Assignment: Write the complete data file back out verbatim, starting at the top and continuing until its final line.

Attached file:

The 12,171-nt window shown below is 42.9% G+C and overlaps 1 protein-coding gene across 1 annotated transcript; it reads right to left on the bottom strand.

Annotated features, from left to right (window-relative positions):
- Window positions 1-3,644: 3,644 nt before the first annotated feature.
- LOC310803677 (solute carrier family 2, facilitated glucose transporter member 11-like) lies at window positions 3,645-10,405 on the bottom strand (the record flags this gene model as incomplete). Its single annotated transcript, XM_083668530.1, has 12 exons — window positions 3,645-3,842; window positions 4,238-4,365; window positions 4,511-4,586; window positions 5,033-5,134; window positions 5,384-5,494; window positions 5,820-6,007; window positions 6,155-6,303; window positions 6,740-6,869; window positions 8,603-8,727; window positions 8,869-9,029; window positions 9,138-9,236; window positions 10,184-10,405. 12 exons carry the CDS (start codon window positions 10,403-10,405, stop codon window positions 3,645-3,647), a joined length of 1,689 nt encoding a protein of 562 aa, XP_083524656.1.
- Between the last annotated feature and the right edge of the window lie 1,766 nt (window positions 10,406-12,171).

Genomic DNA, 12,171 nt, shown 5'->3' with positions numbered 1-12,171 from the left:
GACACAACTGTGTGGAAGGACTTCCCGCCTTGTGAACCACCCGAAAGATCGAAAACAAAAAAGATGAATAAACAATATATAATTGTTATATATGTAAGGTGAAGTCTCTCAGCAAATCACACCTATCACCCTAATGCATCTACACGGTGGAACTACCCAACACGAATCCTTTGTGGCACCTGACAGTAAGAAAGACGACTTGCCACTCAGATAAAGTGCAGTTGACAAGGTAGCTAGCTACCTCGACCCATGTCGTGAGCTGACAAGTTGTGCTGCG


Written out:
The 12,171-nt window shown below is 42.9% G+C and overlaps 1 protein-coding gene across 1 annotated transcript; it reads right to left on the bottom strand.

Annotated features, from left to right (window-relative positions):
- Window positions 1-3,644: 3,644 nt before the first annotated feature.
- LOC310803677 (solute carrier family 2, facilitated glucose transporter member 11-like) lies at window positions 3,645-10,405 on the bottom strand (the record flags this gene model as incomplete). Its single annotated transcript, XM_083668530.1, has 12 exons — window positions 3,645-3,842; window positions 4,238-4,365; window positions 4,511-4,586; window positions 5,033-5,134; window positions 5,384-5,494; window positions 5,820-6,007; window positions 6,155-6,303; window positions 6,740-6,869; window positions 8,603-8,727; window positions 8,869-9,029; window positions 9,138-9,236; window positions 10,184-10,405. 12 exons carry the CDS (start codon window positions 10,403-10,405, stop codon window positions 3,645-3,647), a joined length of 1,689 nt encoding a protein of 562 aa, XP_083524656.1.
- Between the last annotated feature and the right edge of the window lie 1,766 nt (window positions 10,406-12,171).

Genomic DNA, 12,171 nt, shown 5'->3' with positions numbered 1-12,171 from the left:
GACACAACTGTGTGGAAGGACTTCCCGCCTTGTGAACCACCCGAAAGATCGAAAACAAAAAAGATGAATAAACAATATATAATTGTTATATATGTAAGGTGAAGTCTCTCAGCAAATCACACCTATCACCCTAATGCATCTACACGGTGGAACTACCCAACACGAATCCTTTGTGGCACCTGACAGTAAGAAAGACGACTTGCCACTCAGATAAAGTGCAGTTGACAAGGTAGCTAGCTACCTCGACCCATGTCGTGAGCTGACAAGTTGTGCTGCG